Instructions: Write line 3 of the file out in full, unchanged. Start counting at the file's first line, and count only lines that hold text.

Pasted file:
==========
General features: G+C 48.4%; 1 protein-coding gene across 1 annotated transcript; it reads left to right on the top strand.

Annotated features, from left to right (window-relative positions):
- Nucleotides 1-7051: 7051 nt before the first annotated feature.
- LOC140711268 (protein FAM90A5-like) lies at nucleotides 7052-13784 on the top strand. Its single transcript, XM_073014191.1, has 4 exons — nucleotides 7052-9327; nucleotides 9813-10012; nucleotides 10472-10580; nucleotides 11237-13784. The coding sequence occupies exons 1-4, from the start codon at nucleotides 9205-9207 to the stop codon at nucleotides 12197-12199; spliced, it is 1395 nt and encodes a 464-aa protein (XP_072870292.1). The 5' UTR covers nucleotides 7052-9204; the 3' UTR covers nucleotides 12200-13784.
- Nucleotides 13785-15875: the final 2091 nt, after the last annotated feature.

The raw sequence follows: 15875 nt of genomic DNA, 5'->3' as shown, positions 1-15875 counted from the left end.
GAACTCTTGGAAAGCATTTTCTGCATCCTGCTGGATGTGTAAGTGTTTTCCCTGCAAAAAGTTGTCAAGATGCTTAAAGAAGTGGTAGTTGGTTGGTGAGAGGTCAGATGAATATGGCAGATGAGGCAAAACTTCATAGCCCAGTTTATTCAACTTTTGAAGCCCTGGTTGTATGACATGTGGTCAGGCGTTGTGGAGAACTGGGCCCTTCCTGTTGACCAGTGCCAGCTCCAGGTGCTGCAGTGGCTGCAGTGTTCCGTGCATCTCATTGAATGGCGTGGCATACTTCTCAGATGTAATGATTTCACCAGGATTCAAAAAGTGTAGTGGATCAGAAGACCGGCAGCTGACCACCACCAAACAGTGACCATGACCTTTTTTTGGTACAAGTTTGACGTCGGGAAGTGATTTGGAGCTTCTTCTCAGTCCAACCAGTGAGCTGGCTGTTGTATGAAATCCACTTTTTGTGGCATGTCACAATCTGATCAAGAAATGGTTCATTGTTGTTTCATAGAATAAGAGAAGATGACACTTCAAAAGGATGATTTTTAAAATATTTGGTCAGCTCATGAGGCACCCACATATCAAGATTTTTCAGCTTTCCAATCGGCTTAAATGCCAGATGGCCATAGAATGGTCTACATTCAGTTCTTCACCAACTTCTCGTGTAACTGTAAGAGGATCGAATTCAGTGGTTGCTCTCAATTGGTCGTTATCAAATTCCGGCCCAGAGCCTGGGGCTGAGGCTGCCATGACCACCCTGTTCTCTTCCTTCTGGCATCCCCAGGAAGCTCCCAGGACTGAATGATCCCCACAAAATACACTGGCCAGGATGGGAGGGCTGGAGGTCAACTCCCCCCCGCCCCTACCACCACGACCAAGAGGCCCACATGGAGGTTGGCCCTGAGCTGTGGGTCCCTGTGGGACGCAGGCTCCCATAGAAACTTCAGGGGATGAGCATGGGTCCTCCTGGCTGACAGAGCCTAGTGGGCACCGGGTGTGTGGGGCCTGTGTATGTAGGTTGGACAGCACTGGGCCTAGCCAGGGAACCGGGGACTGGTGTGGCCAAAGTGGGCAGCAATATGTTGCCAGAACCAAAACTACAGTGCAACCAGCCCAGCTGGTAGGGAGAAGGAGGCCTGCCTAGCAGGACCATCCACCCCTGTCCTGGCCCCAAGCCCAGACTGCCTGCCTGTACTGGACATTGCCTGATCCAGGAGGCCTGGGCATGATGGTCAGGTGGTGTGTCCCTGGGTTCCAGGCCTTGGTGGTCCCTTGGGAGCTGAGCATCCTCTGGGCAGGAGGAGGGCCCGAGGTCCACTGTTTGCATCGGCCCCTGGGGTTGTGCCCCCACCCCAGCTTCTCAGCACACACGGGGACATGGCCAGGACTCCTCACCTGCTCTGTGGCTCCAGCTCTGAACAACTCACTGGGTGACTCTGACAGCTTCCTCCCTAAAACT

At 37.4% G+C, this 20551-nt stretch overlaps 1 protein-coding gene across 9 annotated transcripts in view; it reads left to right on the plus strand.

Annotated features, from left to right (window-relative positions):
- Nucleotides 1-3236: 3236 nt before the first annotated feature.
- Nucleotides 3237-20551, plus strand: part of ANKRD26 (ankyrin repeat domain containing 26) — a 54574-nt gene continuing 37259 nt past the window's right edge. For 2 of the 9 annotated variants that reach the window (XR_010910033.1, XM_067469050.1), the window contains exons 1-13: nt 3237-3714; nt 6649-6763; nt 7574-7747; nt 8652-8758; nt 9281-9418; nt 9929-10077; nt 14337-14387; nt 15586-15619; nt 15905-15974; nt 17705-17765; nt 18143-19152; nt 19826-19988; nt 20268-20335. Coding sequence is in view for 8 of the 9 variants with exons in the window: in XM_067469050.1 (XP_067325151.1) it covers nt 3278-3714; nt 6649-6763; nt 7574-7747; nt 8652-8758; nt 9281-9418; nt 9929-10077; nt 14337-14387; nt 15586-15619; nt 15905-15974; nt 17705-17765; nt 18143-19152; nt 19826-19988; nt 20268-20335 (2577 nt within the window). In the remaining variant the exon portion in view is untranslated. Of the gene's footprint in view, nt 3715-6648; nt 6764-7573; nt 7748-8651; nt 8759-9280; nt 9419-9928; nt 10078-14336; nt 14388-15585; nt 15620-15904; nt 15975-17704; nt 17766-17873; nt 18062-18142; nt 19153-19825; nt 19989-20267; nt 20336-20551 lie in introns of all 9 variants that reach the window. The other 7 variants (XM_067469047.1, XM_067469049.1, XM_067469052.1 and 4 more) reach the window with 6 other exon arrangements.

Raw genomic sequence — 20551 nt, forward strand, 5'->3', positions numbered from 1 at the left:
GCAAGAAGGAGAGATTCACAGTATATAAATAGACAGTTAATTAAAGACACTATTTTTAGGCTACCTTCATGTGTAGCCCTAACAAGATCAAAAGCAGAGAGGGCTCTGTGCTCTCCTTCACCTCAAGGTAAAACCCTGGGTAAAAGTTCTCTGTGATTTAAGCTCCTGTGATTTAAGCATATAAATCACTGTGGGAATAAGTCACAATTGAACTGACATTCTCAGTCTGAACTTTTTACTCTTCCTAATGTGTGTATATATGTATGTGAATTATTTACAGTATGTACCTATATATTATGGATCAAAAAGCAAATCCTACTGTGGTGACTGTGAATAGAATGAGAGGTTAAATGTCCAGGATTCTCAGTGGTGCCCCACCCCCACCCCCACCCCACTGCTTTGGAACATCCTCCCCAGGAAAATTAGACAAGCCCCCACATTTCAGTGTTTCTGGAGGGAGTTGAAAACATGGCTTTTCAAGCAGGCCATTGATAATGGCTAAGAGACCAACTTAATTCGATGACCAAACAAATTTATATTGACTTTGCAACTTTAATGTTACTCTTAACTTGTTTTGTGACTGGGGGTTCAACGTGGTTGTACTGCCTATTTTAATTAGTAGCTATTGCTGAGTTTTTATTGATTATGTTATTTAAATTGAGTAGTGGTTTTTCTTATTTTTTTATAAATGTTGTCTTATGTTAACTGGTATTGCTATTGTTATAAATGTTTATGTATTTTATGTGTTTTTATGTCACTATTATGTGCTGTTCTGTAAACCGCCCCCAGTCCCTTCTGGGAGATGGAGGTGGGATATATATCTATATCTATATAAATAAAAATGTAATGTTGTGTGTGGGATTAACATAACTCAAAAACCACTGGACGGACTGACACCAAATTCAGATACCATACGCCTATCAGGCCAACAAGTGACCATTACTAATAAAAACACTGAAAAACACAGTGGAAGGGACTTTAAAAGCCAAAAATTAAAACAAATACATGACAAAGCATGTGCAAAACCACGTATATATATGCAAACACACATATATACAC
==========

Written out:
- Nucleotides 1-7051: 7051 nt before the first annotated feature.